Roger Williams Park Zoo’s three African elephants are happy, healthy and thriving.
I spent the afternoon with Lisa Ruggiero and Jennifer Warmbold, two elephant keepers at Roger Williams Park Zoo, along with Ginny, Alice and Kate, the three female African elephants that reside in the zoo. We chatted as the girls each got a bath and a few snacks for following instructions.
All about thirty-four years old, they are a perfect example of a cooperative herd thriving in the care of a well-equipped zoo. Behind the large showing room, where the public can see these lovely ladies during the winter, there’s a large “Sand Room,” an enclosure with a dirt and sand floor and nets full of hay hanging from the high ceilings.
“Kate is the matriarch,” says Ruggiero affectionately, smiling as if she is telling me about her own kids. “Ginny is sort of the middle child – the problem child – and Alice is kind of the baby of the group. We call her Baby Alice.”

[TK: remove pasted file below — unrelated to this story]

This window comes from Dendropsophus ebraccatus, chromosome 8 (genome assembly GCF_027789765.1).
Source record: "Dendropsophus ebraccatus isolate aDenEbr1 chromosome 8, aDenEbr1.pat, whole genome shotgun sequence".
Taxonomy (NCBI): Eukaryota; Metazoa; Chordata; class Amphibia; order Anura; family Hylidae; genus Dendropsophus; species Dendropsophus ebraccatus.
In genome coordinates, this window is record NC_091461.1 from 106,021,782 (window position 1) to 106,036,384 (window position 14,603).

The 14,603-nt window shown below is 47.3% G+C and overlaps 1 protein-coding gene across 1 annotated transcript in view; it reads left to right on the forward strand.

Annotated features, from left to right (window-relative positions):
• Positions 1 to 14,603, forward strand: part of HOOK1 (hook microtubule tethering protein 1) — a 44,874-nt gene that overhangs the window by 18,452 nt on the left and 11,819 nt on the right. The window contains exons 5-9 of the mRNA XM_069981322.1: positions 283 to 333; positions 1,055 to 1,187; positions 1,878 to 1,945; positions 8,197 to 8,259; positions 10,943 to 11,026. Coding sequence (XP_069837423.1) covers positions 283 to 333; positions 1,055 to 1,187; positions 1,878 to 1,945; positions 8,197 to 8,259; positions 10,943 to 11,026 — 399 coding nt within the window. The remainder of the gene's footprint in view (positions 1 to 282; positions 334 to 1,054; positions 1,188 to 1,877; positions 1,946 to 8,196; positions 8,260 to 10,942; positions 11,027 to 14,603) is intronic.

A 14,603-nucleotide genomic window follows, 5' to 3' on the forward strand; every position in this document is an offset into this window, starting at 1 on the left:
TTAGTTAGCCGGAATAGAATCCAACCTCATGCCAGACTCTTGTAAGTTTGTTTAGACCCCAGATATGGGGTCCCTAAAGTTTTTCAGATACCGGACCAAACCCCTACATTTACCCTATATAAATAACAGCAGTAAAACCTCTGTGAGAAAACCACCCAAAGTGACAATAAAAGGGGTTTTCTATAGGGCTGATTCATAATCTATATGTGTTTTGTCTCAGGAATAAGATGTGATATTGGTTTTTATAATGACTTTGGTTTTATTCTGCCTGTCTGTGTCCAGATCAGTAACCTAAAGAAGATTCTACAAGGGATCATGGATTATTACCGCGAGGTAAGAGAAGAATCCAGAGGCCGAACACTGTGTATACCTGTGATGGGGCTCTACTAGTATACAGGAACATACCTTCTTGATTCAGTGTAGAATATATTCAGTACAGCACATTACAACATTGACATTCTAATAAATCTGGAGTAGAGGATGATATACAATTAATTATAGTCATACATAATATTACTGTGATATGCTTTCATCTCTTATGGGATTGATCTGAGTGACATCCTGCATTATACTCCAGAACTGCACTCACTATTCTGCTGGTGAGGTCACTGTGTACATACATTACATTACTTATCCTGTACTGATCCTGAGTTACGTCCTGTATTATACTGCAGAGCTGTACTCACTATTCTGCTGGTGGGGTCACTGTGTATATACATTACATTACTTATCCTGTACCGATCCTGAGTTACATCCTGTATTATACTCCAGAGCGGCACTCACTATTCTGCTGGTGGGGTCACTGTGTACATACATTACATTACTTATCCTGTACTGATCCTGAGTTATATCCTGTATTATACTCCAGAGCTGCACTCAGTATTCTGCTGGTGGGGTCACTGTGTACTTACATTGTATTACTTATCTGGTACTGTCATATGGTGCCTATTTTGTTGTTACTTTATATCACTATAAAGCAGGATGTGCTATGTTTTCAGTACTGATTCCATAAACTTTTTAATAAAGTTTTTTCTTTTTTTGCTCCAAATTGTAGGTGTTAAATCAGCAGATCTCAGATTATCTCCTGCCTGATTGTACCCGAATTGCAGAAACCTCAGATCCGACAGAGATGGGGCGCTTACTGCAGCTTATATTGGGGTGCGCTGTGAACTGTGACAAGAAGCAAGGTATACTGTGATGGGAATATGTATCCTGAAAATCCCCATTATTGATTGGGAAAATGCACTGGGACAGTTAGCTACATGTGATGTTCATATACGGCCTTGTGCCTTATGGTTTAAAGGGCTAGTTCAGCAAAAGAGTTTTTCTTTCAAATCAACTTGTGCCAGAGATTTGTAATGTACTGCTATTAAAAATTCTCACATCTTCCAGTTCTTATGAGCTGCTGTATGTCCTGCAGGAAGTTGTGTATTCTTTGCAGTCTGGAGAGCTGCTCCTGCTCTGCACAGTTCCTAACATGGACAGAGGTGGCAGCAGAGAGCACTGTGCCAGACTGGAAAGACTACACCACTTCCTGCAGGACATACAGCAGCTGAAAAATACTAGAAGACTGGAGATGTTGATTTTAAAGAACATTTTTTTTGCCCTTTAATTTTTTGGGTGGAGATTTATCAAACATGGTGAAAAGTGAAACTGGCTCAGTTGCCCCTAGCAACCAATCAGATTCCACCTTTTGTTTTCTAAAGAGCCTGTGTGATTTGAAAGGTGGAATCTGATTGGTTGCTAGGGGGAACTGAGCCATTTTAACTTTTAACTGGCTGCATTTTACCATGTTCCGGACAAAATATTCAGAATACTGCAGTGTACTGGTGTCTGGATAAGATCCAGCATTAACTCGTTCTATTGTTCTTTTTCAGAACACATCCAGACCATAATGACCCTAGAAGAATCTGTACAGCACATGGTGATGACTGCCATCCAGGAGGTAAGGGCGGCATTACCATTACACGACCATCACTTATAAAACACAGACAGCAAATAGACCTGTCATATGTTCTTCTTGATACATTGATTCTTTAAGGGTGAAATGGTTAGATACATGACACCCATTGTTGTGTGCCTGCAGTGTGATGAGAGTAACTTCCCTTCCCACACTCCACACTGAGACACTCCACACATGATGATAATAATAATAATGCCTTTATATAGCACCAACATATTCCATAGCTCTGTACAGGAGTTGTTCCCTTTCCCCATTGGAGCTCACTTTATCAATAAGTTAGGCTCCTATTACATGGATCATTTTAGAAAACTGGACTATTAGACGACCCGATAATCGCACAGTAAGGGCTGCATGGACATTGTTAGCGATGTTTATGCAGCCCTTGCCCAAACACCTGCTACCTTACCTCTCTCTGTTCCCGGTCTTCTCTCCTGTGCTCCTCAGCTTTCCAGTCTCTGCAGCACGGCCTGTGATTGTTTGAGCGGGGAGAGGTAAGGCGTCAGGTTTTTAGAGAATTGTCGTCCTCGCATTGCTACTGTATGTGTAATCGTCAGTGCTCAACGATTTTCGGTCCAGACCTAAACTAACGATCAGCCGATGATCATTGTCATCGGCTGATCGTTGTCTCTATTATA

“Our program is all about building a rapport with the animals,” says Warmbold, who’s worked with this particular group of elephants for more than ten years. This is clear to see. While bathing Ginny, Ruggiero commands her to lie down so Warmbold can scrub her back. Ginny can’t see Ruggiero, but can hear her comforting voice, repeating calm words of praise. The steady stream of food she is given as a reward probably helps.
While we chat, random questions continuously pop into my head. (“How do elephants lose their teeth? Is that a special soap you’re using? Do they have favorite foods? How on Earth do you weigh them?!”) Without fail, both Ruggiero and Warmbold are more than able to answer any questions I have. I learn more about elephants today than I’ve ever learned from an episode of Planet Earth on Netflix.
“They’re the only African Elephants in New England,” says Ruggiero as she tosses Ginny a slice of carrot followed by a bit of zucchini.
The keepers at Roger Williams Park Zoo love their jobs and the animals they work with. There’s a mutual, understood air of respect between the animal and the keeper. They form special bonds with each creature, and it shows.